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Germany’s struggling department store chains can’t afford to switch to trendy, expensive products.

Luxury: German retail woe

Shoppers snub the larger stores, buy at boutiques

– Lawyer Mareike Gruhn spends at least $600 a month buying designer products from luxury labels such as Jimmy Choo and Prada.

Retailers such as Kaufhof and Karstadt never see a dime of it.

“Department stores in Germany are a bit trashy,” said Gruhn, 36. “I never buy clothes in department stores and don’t even look at what’s on the shelves.”

In a land known for its thrifty citizens, German department stores are missing out on a shift to luxury. Spending at the outlets, which date back as far as the 19th century, has fallen 3.9 percent since 2009 as the richest shoppers have sought designer gear at single-label stores, driving luxury expenditure up by 16 percent to $16 billion last year.

Kaufhof owner Metro AG has sought unsuccessfully for more than four years to sell the chain, whose sales declined 3.7 percent in 2011.

“German department stores are not yet fully realizing the potential to exploit in the premium and luxury segments,” said Mirko Warschun, head of A.T. Kearney GmbH’s consumer industries and retail practice in Munich. “Germany is not a booming luxury market like China, but it is a strong and resilient market in western Europe.”

The growth of the German luxury market last year outpaced a 9 percent increase worldwide, according to figures from trade association Meisterkreis. Department stores accounted for less than 4 percent of the total amount spent, Meisterkreis said.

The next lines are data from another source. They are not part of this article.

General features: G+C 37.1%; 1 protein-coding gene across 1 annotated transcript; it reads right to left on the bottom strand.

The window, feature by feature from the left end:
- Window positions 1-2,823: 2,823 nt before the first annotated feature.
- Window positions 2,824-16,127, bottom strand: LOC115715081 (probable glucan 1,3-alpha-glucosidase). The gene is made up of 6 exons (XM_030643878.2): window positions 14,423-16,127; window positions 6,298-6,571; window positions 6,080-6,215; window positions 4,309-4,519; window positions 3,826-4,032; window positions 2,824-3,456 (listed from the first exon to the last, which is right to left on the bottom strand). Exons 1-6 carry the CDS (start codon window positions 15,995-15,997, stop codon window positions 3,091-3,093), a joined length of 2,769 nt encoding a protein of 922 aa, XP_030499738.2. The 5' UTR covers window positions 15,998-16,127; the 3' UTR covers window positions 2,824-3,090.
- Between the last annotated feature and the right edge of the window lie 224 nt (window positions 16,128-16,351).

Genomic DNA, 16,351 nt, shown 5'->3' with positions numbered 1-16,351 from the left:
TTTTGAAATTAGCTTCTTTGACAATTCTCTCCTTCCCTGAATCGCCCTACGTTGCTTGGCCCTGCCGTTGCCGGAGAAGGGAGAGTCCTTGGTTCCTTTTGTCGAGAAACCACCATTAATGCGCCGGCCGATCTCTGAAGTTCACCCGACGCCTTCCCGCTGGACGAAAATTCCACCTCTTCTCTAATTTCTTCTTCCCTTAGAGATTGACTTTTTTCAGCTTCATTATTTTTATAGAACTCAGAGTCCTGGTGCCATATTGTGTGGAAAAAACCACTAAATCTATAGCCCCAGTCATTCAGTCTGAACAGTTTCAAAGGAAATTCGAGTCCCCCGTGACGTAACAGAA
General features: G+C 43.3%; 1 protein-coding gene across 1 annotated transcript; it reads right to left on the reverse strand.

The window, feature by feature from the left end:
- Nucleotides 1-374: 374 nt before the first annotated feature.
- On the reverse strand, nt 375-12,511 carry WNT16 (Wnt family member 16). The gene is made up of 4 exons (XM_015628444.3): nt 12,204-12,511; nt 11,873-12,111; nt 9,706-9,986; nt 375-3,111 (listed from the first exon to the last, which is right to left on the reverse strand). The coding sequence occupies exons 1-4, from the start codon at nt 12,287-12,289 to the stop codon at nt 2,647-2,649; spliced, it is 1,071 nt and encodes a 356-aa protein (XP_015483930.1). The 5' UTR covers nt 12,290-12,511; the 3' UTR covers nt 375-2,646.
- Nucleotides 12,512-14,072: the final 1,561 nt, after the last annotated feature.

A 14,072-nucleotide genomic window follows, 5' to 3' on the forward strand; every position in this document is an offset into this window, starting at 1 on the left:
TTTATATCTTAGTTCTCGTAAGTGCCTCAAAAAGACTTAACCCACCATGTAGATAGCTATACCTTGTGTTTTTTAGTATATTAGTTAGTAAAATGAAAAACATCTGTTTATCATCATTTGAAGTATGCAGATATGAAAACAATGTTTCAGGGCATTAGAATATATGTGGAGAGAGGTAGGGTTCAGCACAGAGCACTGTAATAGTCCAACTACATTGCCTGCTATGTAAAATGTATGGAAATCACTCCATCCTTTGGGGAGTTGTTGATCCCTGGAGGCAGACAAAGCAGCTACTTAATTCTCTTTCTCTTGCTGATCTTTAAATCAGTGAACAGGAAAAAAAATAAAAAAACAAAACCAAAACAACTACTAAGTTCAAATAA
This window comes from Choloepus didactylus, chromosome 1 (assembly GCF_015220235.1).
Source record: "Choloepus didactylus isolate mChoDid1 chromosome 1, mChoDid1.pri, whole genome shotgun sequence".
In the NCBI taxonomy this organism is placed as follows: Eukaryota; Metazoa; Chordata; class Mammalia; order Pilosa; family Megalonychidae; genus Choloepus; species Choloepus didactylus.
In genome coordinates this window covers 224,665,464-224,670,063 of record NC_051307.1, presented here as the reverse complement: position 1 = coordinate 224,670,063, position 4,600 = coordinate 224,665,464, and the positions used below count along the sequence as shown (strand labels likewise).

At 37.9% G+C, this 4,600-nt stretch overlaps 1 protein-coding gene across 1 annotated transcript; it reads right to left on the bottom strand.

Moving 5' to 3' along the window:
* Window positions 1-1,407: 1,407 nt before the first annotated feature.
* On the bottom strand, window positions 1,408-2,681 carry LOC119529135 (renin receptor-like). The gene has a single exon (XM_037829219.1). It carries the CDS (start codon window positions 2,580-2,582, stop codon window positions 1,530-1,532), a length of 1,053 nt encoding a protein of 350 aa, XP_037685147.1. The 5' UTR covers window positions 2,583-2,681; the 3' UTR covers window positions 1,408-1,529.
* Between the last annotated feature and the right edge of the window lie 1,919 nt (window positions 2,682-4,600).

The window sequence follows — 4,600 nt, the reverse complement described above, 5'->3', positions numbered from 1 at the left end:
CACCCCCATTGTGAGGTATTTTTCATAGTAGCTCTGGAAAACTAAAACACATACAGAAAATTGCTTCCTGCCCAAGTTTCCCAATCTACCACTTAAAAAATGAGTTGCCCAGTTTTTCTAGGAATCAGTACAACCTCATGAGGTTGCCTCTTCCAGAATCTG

The stores’ aversion to luxury is illustrated at the Kaufhof store in Frankfurt, where no piece of clothing or footwear in the front window costs more than $125 and the sixth-floor hairdresser offers a cut for $27. At the nearby Vuitton store, items on display from the street include a $5,700 suitcase, a $1,700 dress and a jacket for $1,000.

Labels such as Prada and Cartier, readily available at Printemps in Paris or Harrods in London, can’t be found at Kaufhof or Essen-based Karstadt, which mostly offer mid-market labels such as Esprit and Gerry Weber.

“It requires so much investment, and they have a limited budget,” Warschun said. “Consumers don’t associate Kaufhof to a premium brand and will still rather go to a luxury-store shopping street where the shopping experience is nicer.”

Unlike department stores, luxury brands are jumping on opportunities afforded by a country that, according to researcher Euromonitor International, had the highest disposable income in western Europe last year at $2.4 trillion.

The number of monolabel luxury stores in Germany rose 28 percent from 2007 to 2011, according to Meisterkreis. The country is one of only a few in Europe where Italian luxury brand Ermenegildo Zegna isn’t losing local customers, the company’s eponymous chief executive officer said.

The number of German department stores is down a third from 2006, according to Euromonitor. In France, numbers have remained stable in the period, while in Britain they have risen by about 20 percent.